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A tale of a primary school in distress in Edo State

The flooding situation at the Evbuotubu Primary School has entered its 12th year, but there is nothing to show that help is in sight for these children

It was 10:00am or thereabout. Abies, a pupil of Evbuotubu Primary School, has just been asked out of the class. She had been down with illness and has not been in school for about a week and half now. Her peasant mother said the nurses at the health centre (not too far from the school premises) had diagnosed malaria. But it looks like there is more to it than meets the eyes.

Abies (not her real name) managed to show up in school today but, midway between her classes, she began to throw up. The “Arithmetic Auntie” (subject teacher) had asked the six-year-old girl to go out of the class so as not to vomit inside the jam-packed classroom and possibly infect the other pupils.

...your belle dey pain you? ...your belle dey pain you?
…Your belle dey pain you? …your belle dey pain you?

She had barely reached the corridor when her bosom friend and playmate, Kate (not her real name) also in Primary 2, saw her in an unusual position and gestured curiously. “… your belle dey pain you?” Kate queried her friend in pidgin English, meaning “…is your belly aching?’’ But Abies was busy battling to keep well. She held her stomach a second time in split seconds and resumed her vomiting. “Doe o!” Kate quipped in vernacular, connoting “Sorry!” “Your belle dey pain you?” she asked a second time, inquisitively. “No. E dey turn me and I dey feel cold,” Abies managed to reply at last but instantly resumed the battle for her health.

The day was Thursday, September 27, 2012. The rains have refused to stop and the daily misery, environmental and health hazards and pains borne by inhabitants and indigenes of this expansive community and their immediate neighbours in Egor L.G.A., Edo State are now a normal ritual; and if the predictions by environment and climate change experts were anything to be taken seriously, the following year’s rains and its resultant flooding, erosion menace and health havocs would be worse than the 2012 experience – just as the current year’s rains and its resultant floods had eclipsed the 2011 flood furies in this part of the Edo State.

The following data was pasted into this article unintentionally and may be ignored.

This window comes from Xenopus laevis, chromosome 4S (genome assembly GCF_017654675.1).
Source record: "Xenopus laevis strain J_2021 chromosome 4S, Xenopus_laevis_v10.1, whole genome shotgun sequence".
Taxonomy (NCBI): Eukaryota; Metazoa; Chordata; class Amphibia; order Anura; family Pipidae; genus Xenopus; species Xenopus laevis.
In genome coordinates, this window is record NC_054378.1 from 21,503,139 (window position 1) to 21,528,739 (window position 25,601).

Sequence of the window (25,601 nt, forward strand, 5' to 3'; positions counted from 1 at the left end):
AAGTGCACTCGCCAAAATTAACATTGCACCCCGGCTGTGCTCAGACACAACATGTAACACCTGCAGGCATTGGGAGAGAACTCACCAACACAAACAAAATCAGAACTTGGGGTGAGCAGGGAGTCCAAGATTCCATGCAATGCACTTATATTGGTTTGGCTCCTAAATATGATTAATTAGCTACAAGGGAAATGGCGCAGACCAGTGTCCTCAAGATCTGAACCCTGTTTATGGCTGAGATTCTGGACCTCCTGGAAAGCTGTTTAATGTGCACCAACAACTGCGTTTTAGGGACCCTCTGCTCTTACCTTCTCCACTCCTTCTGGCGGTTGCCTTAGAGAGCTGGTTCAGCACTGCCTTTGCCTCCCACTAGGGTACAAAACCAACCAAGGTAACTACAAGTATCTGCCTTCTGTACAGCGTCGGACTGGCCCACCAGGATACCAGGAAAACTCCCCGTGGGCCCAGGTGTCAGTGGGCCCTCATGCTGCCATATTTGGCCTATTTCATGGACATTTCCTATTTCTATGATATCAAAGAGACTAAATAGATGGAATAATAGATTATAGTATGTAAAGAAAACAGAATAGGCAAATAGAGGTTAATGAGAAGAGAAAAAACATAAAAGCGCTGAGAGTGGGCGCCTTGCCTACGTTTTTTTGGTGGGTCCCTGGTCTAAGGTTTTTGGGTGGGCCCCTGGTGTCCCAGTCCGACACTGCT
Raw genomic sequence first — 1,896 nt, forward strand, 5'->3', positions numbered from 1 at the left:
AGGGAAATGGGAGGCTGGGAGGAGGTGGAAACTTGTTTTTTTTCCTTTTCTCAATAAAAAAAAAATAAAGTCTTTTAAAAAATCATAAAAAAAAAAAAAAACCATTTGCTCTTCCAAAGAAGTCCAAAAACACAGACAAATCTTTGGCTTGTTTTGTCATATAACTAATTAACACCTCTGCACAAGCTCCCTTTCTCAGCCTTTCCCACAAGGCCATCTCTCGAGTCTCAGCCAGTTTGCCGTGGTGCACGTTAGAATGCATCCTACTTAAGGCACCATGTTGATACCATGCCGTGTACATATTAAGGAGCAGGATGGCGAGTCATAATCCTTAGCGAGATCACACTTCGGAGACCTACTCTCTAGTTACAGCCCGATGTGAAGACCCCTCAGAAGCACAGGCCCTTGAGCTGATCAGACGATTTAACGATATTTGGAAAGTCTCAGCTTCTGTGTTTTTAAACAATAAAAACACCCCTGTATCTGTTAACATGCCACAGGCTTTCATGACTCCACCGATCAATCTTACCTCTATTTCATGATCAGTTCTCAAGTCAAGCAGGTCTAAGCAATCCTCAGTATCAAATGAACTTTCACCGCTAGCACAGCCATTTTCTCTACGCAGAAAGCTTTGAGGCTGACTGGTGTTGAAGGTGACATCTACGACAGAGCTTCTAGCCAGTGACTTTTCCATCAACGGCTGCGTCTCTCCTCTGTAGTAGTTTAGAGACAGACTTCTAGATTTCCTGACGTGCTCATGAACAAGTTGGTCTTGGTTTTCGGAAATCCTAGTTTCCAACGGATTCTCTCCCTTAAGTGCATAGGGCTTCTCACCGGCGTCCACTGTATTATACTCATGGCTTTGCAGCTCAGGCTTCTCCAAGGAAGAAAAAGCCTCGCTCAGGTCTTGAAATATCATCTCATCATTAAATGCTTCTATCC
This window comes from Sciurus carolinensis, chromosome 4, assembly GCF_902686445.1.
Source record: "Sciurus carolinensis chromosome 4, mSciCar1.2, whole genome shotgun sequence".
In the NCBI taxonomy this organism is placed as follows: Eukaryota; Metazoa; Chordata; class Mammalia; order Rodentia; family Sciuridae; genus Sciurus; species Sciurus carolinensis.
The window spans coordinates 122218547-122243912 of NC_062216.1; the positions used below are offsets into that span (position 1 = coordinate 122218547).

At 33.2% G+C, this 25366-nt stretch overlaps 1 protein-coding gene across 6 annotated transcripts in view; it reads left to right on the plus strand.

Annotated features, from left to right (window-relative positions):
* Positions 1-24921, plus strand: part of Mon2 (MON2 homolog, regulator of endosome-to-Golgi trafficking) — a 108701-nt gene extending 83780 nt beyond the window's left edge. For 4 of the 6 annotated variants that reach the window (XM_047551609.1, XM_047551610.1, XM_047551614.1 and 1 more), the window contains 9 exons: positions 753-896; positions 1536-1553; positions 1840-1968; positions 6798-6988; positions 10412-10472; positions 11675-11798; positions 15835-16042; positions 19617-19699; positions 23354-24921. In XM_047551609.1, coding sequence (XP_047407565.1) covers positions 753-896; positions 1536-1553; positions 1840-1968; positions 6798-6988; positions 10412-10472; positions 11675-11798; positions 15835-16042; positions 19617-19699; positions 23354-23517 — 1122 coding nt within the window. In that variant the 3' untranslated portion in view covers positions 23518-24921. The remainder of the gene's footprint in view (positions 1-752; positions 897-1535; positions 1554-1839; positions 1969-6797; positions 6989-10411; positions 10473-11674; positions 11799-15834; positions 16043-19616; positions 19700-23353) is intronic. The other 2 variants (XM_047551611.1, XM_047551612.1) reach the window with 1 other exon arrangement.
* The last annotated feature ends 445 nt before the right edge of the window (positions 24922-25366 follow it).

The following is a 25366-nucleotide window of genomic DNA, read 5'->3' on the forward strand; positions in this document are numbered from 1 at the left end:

Here at Evbuotubu Community, the worst hit victims are schoolchildren: the submerged school buildings threaten to collapse on the helpless children and their teachers. Or, at least, an imminent epidemic might break out sooner or later.

Lectures in progress, under the mercy of mosquitoes and water-borne diseases
Lectures in progress, under the mercy of mosquitoes and water-borne diseases

The vice headmistress of the school remarked: “If you are old in this community you will know that the main problem of this school is the community and their leaders. In all my 33 years as a teacher I have been transferred to several communities. I have never seen a community that hates to develop. Here you have a problem that has deteriorated for several years, and yet you couldn’t do anything about it as a community; instead, you are adding to the problems. All they are good and fast at is recklessly selling lands without considering the impacts on the land. They keep selling off lands indiscriminately….”

She continued, “Anywhere in the world whenever you want to sell community lands, you first of all consider three basic things: you consider school, market and hospital – these basic essential needs of the people. But here, the community leaders and the people don’t care about all of these provided they get money. And you were asking me, you want to find out if mosquitoes bite pupils and if teachers are comfortable working under this condition. I think such questions should not arise at all. From my little knowledge of elementary science, we were taught the various reproduction stages of mosquitoes breeding and multiplying and we were taught that pools of standing water is the breeding ground for mosquitoes. How much more this river and lake of erosion that has taken over the entire school compound for several years!”

What is left of the school compound the children have to use for recreation and urination, etc
What is left of the school compound the children have to use for recreation and urination, etc

The flooding situation at the Evbuotubu Primary School has entered its 12th year, but there is nothing to show that help is in sight for these children. Year after year they learn under mosquito-infested environment. Their entire school premises have been overtaken by flood and bushes. The school buildings are gradually submerged in flood water.